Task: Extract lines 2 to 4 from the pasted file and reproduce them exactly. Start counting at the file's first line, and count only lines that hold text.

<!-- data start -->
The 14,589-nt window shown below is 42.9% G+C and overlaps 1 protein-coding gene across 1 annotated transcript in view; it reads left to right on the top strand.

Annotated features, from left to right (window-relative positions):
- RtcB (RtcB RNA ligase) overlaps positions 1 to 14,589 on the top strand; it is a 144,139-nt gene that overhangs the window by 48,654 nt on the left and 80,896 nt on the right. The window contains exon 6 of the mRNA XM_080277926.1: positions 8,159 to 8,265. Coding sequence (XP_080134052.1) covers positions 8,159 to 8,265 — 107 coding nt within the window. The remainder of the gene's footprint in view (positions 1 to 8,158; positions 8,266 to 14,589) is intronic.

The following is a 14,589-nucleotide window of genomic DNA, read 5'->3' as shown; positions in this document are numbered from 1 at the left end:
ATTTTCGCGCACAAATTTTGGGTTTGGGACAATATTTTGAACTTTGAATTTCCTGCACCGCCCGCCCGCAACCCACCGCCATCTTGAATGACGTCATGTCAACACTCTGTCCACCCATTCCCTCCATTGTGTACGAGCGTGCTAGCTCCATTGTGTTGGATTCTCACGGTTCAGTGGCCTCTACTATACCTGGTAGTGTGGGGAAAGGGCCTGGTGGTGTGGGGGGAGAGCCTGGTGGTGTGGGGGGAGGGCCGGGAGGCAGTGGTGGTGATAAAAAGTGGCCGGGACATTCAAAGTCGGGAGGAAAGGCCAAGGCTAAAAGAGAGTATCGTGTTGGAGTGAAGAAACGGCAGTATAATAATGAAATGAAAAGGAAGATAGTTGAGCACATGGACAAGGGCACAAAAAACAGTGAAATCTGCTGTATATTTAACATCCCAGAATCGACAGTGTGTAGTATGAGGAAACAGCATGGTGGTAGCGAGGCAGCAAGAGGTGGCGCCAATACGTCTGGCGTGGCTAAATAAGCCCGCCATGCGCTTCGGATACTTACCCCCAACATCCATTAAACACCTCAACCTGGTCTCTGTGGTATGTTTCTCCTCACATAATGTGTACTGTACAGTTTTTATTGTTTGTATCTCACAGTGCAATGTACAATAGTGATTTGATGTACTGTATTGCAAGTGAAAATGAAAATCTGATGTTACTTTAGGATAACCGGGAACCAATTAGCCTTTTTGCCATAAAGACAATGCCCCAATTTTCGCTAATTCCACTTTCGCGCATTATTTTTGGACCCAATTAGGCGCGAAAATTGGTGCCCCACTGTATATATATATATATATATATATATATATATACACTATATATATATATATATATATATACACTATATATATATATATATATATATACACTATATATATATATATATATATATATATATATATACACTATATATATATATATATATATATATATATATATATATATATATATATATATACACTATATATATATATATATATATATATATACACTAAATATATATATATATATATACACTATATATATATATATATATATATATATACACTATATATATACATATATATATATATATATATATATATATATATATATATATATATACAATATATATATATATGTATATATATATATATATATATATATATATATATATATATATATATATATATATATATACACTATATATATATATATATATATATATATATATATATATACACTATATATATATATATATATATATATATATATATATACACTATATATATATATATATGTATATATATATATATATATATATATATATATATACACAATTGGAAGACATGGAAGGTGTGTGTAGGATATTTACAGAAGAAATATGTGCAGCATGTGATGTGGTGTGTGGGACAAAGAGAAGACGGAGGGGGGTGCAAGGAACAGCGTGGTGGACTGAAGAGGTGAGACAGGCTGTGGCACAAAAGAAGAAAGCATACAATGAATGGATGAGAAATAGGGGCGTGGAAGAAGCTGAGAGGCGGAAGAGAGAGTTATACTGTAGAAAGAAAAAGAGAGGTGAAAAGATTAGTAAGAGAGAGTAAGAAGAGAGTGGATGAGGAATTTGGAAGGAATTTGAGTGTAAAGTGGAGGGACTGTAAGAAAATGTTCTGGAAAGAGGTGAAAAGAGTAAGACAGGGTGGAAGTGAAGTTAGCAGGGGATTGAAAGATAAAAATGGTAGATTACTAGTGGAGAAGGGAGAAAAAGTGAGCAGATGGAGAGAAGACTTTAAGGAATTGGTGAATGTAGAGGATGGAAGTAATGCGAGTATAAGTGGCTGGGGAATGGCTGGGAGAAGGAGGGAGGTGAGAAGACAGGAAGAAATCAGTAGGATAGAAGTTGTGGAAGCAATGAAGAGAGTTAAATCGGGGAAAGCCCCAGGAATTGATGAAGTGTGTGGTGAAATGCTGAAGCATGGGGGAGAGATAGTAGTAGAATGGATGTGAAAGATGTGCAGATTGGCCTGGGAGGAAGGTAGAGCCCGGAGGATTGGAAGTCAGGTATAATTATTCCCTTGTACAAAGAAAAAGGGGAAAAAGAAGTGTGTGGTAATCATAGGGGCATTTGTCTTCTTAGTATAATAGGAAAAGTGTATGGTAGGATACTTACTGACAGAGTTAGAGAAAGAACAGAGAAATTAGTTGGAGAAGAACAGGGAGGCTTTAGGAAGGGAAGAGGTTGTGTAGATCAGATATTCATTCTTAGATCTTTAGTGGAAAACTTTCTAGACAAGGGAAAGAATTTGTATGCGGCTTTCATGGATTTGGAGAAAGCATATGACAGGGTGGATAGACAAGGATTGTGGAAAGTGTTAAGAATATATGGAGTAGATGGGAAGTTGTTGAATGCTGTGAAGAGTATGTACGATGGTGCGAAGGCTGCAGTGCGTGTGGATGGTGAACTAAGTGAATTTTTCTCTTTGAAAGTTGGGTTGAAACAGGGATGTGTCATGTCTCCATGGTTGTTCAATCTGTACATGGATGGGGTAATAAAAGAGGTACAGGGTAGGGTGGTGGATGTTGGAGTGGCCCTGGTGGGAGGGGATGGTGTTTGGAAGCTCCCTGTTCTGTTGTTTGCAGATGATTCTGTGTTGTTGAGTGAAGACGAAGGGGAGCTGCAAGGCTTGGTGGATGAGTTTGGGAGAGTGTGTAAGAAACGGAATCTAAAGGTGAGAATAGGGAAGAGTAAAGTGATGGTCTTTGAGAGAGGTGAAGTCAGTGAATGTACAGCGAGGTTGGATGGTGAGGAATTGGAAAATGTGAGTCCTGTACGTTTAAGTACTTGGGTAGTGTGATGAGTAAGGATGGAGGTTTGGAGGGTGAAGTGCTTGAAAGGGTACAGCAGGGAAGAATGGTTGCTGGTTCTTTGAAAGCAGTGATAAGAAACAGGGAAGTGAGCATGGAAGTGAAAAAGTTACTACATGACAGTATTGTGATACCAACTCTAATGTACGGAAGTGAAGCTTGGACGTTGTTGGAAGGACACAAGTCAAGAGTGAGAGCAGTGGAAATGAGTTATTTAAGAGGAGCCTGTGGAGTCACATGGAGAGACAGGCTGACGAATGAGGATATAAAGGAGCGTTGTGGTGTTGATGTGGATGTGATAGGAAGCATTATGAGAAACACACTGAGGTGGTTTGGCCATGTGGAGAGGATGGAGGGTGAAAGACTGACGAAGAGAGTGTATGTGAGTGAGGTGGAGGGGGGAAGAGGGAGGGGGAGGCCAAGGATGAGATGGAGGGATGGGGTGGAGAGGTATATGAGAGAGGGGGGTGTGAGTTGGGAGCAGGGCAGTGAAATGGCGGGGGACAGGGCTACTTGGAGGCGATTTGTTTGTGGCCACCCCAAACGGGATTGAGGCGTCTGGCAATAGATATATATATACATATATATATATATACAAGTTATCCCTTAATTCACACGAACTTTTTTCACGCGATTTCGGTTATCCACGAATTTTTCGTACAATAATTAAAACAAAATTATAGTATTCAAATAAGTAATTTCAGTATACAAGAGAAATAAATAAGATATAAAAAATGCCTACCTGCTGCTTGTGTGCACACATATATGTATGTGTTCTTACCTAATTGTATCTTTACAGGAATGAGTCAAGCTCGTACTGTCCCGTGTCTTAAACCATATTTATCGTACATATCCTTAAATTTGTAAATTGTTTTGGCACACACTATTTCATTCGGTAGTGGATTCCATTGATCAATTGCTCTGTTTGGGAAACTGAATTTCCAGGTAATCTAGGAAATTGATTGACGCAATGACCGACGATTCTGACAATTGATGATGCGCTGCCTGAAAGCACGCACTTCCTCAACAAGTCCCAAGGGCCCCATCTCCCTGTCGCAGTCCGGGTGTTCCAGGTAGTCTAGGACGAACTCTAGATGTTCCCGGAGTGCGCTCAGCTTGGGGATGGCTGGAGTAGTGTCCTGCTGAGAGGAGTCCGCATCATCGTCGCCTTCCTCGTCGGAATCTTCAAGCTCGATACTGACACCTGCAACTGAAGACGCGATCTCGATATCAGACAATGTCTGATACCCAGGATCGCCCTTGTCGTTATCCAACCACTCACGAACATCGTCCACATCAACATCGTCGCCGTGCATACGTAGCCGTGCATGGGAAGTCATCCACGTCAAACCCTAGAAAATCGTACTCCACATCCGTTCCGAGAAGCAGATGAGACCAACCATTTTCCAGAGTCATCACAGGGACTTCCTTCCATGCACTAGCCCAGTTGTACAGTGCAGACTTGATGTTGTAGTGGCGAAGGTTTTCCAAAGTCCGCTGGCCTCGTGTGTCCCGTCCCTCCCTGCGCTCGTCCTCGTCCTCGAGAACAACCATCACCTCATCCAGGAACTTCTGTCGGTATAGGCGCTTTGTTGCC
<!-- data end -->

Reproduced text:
Annotated features, from left to right (window-relative positions):
- RtcB (RtcB RNA ligase) overlaps positions 1 to 14,589 on the top strand; it is a 144,139-nt gene that overhangs the window by 48,654 nt on the left and 80,896 nt on the right. The window contains exon 6 of the mRNA XM_080277926.1: positions 8,159 to 8,265. Coding sequence (XP_080134052.1) covers positions 8,159 to 8,265 — 107 coding nt within the window. The remainder of the gene's footprint in view (positions 1 to 8,158; positions 8,266 to 14,589) is intronic.

The following is a 14,589-nucleotide window of genomic DNA, read 5'->3' as shown; positions in this document are numbered from 1 at the left end: